Multi-touch on resistive touchscreens - possible, at least

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One thing which Rafe witnessed at MWC was Stantum's demonstrations of some insanely responsive multi-touch applets working on a standard resistive touchscreen. Leaving aside the demo applets (and also Rafe's own comments, he's still writing up MWC as we speak), then surely this type of technology is what Nokia should be building into its touchscreen phones, so that text input can be increased over the currently limited speeds? Demo and more below.

I've said several times that one of the problems of the Nokia 5800 XpressMusic is that text input using the virtual, full-screen keyboard is on the slow side, possibly slower than using predictive text on a standard hardware keypad. The two main problems are:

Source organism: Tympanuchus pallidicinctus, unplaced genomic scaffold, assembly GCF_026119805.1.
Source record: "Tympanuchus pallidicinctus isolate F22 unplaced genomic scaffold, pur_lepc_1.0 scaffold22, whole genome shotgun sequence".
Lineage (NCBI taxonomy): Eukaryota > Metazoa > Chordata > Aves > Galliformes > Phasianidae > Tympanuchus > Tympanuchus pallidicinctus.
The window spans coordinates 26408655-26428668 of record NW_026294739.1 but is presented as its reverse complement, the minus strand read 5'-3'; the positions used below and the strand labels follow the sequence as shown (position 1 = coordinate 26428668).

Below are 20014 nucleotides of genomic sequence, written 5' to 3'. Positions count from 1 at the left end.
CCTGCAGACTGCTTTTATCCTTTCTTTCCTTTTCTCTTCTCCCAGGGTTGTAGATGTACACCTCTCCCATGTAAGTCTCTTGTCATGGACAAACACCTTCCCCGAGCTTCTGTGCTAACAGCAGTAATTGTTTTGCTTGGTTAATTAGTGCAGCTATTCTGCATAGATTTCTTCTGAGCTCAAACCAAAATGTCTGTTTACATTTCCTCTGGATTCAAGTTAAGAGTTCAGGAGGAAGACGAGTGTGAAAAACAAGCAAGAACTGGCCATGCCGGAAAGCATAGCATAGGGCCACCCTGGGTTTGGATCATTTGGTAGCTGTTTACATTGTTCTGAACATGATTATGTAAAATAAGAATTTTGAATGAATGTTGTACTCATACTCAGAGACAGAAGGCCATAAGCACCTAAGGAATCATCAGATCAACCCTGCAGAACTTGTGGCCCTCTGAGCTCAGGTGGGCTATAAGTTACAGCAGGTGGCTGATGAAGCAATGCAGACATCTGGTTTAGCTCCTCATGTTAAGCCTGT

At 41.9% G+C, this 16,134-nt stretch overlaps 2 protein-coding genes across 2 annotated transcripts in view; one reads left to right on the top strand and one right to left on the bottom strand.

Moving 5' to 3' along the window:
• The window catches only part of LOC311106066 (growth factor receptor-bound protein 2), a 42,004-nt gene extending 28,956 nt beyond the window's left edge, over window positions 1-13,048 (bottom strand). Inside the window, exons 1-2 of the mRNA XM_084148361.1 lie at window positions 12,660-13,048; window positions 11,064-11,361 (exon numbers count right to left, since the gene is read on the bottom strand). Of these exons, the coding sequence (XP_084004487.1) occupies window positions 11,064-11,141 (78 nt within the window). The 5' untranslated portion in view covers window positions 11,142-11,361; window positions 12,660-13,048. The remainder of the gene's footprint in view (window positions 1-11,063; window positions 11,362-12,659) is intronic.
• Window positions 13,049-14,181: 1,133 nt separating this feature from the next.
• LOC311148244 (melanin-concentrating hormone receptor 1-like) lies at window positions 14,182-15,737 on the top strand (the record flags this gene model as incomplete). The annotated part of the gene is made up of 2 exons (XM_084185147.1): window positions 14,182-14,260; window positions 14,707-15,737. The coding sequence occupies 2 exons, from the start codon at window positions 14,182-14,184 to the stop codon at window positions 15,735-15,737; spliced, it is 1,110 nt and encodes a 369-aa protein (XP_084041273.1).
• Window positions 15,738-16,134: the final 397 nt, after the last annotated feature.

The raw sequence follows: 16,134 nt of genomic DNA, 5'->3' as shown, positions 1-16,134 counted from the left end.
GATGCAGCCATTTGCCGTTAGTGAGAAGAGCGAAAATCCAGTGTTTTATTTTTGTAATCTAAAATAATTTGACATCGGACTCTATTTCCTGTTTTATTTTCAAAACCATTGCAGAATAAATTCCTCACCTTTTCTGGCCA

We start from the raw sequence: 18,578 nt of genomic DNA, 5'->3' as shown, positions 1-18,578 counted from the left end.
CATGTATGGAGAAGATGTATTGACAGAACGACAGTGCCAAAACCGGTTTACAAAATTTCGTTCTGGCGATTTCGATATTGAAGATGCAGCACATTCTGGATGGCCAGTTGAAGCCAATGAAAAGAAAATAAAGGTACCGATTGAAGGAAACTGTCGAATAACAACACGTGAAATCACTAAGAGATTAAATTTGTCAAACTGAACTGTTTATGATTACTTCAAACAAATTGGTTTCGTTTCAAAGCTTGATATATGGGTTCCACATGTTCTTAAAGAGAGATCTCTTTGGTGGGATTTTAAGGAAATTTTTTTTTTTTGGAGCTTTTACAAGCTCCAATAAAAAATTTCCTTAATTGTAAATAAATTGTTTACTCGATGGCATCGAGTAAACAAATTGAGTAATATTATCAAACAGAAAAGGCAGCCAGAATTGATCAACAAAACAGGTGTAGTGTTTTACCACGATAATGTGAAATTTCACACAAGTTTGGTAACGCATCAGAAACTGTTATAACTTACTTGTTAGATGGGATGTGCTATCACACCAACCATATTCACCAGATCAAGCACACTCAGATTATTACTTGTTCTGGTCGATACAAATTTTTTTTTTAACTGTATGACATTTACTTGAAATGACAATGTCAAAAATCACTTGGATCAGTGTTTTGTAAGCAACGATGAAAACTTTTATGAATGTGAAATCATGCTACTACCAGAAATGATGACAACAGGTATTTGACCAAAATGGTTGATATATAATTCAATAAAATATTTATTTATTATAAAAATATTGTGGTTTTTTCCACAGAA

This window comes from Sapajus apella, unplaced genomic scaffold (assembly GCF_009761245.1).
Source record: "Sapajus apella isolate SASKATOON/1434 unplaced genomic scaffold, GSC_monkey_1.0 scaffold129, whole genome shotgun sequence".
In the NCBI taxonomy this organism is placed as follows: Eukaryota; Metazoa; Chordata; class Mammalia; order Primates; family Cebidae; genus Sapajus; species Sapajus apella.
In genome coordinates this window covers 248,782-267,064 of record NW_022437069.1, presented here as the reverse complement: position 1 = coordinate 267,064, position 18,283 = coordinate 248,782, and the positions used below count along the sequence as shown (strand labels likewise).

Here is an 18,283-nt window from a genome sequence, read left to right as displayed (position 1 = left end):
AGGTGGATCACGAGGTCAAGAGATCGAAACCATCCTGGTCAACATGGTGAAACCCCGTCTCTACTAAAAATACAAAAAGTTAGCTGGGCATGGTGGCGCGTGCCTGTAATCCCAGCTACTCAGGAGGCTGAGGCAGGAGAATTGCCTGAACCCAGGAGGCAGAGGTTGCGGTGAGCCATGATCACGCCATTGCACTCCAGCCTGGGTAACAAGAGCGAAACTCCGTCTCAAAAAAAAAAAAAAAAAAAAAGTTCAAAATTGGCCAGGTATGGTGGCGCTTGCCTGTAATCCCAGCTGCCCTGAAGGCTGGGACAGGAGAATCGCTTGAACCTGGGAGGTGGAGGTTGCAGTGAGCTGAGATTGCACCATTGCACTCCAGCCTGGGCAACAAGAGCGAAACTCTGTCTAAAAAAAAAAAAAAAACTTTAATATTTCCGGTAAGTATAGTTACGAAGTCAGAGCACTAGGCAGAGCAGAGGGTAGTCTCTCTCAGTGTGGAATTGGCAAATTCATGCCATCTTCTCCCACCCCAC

• There are no writing aids - Nokia needs to implement some kind of spelling correction, along the same lines as that on the Apple iPhone, which works brilliantly. At the moment, far too many miskeys are made, making the overall typing experience much slower.
  • The use of a standard resistive screen means that one 'keypress' isn't registered unless you've completely lifted your finger from the previous one. This produces an unnecessary speed restriction. There are two solutions here:
    1. Rewrite the existing touchscreen drivers to intelligently parse through the points of contact such that the driver can selectively ignore/handle multiple concurrent screen presses, working on the unique presses when available. This would give a theoretical doubling in virtual keyboard input speed and could be implemented fairly easily in a new firmware build.
    2. Change the resistive screen technology as per Stantum's guidelines, to allow true all-pixels monitoring and true multi-touch. This would obviously only be for future hardware and could be years away, but still worth thinking about and doing.

Engadget did a good job of videoing the Stantum demos and this is embedded below, for your interest.

Steve Litchfield